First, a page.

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Star Born Paperback – July 12, 2010


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Product Details

  • Paperback: 140 pages
  • Publisher: Fili-Quarian Classics (July 12, 2010)
  • Language: English
  • ASIN: B003YJFOEG
  • Product Dimensions: 8.5 x 0.3 x 11 inches
  • Shipping Weight: 15 ounces (View shipping rates and policies)
  • Average Customer Review: 4.4 out of 5 stars  See all reviews (12 customer reviews)
  • Amazon Best Sellers Rank: #6,152,568 in Books (See Top 100 in Books)

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Customer Reviews

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Most Helpful Customer Reviews

19 of 19 people found the following review helpful By OAKSHAMAN VINE VOICE on June 30, 2004
Format: Mass Market Paperback
When the oppressive global dictatorship of Pax took over the Earth they put a stop to space exploration. Still, a few rebels escaped in the sleeper ships to found free new colonies- or perish in the attempt. Those few colonies that reached inhabitable worlds and survived were cut off for centuries. It was during these centuries of isolation and freedom that they were able to develop the mysterious mental powers that "civilization" had all but destroyed.
Finally, when Pax had been eradicated from Earth by the Federation of Free Men, the rockets began to rise once more. This time they they possessed the faster than light drives that would enable them to make up for lost time. One such ship was the RS-10. This ship and its crew stumbled upon the world of Astra and it's strange, ruthless, degenerate, inhuman inhabitants. The Terrans did not trust these creatures but there was much that they could learn from them. Making a temporary alliance the expedition accompanied the aliens to a strange treasure city to help exploit its wonders. It was there that they discovered that the aliens had good reason to fear going to the treasure city alone. It was protected by Free Men who had arrived centuries before....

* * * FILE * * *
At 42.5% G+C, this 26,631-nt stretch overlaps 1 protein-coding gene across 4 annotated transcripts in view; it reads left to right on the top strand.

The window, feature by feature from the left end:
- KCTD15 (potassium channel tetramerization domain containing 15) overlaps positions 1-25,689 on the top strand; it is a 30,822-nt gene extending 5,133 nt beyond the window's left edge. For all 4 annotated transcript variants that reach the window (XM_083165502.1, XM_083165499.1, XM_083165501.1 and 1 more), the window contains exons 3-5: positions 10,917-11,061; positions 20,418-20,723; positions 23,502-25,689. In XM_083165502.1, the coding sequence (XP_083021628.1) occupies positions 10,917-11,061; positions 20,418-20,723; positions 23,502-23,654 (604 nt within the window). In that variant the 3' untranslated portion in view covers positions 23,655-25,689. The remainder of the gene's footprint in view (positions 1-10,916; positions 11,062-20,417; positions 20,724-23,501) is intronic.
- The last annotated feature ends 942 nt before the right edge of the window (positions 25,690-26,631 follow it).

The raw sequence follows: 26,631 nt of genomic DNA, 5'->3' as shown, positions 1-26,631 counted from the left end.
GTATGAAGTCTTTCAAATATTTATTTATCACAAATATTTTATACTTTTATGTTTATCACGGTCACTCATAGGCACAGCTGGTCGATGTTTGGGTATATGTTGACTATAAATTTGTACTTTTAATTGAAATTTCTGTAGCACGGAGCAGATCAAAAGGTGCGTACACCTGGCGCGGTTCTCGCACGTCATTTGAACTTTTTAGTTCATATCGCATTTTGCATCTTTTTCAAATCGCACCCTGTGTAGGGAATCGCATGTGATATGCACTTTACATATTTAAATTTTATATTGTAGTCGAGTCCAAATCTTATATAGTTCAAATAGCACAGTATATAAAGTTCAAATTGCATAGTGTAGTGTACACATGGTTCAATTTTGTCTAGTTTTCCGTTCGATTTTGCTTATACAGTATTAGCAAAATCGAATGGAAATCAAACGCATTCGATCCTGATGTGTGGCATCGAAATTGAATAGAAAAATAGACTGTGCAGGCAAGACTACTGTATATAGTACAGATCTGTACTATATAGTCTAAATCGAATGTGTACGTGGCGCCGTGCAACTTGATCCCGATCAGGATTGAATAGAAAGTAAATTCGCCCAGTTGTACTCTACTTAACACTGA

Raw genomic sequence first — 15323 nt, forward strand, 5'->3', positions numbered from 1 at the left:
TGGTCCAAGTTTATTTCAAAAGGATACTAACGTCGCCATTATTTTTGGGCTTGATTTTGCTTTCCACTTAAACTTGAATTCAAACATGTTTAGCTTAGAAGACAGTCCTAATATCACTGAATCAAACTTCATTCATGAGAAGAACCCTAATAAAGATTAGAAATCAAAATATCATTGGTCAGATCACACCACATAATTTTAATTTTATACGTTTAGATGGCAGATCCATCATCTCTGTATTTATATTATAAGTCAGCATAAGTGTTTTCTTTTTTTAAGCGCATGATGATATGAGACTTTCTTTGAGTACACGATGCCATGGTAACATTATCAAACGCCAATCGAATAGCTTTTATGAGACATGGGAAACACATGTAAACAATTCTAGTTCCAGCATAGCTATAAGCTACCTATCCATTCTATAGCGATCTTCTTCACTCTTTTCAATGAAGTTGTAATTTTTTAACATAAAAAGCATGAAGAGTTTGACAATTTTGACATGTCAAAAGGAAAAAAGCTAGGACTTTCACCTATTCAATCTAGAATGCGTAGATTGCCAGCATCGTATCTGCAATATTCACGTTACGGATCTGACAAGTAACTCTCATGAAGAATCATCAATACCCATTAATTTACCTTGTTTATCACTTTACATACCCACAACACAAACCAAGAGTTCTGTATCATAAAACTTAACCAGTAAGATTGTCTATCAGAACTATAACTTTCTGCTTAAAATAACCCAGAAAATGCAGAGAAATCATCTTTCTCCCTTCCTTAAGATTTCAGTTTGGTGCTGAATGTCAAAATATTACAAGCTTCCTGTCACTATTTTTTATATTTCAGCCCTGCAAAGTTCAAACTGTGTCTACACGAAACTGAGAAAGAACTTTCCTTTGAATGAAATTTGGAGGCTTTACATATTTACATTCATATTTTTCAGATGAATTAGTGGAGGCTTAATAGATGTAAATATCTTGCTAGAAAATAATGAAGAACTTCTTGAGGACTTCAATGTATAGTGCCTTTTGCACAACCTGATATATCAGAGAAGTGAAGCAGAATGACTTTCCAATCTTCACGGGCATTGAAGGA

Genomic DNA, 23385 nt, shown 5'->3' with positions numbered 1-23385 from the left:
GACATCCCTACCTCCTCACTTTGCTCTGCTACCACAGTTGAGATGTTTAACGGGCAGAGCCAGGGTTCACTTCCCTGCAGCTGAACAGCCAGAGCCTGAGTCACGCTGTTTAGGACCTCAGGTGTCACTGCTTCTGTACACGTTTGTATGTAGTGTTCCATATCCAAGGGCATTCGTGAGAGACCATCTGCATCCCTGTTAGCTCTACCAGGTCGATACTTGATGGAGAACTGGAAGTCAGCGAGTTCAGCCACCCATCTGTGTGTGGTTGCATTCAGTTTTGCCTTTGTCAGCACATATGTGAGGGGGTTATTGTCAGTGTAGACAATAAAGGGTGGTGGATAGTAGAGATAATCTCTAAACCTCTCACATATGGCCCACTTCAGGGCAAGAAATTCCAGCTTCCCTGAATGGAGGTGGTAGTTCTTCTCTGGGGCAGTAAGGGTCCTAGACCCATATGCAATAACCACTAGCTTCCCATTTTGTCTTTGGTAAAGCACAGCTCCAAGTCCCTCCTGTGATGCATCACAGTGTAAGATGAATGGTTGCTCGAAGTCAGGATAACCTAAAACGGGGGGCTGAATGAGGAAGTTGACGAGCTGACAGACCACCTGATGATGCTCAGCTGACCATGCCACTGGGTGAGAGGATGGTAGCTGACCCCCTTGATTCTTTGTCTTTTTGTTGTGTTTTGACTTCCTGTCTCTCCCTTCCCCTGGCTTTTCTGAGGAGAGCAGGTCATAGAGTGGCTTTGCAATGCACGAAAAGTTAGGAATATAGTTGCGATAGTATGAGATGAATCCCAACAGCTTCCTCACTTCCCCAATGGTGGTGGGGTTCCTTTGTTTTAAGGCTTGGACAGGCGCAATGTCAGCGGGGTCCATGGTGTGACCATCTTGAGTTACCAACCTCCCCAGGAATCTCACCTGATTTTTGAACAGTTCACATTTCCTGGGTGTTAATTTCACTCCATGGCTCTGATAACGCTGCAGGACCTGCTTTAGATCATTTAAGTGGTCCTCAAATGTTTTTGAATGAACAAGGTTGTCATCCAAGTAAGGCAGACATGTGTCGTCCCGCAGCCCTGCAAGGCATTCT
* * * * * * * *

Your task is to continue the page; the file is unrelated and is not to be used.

The classic Ace edition of this sci-fi classic has probably the best painted cover of a conventional space ship that I've ever seen.
If there had been no other creator of science fiction and fantasy in the second half of the twentieth century, Andre Norton would have been enough.
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15 of 15 people found the following review helpful By K. Hanson on January 17, 2000
Format: Mass Market Paperback
Story a sequel to (The Stars Are Ours) 3 to 4 generations in the future. Dalgard Nordis of the colony with a Merman Sssuri are on a scouting trip to investigate some old ruins that were rumored to have been visited be the evil former inhabitants only to see a space ship in the sky land near there. After discovering the old ones looting the city for lost technology Dalgard finds the people from the star ship to be of his race. Good sequel, Classic Andre Norton
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13 of 13 people found the following review helpful By Jack Purcell on May 13, 2004
Format: Mass Market Paperback
When I read this book during the mid-1950s I was lucky enough to be forced to read it as a sequel. The book hadn't been released when I read The Stars are Ours. There weren't many SF books on the library shelves in those days, so I returned to recheck the first one and discovered Star Born. Felt I'd died and went to heaven.
I reread both a number of times through the years, always hoping Norton would add a few more sequels, assuming it was an obvious target for a series. It never happened.
So, you're stuck with these two, which will probably cause you to join me in my wish Norton had written more.
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4 of 4 people found the following review helpful By Mark Nelson on September 21, 2007
Format: Paperback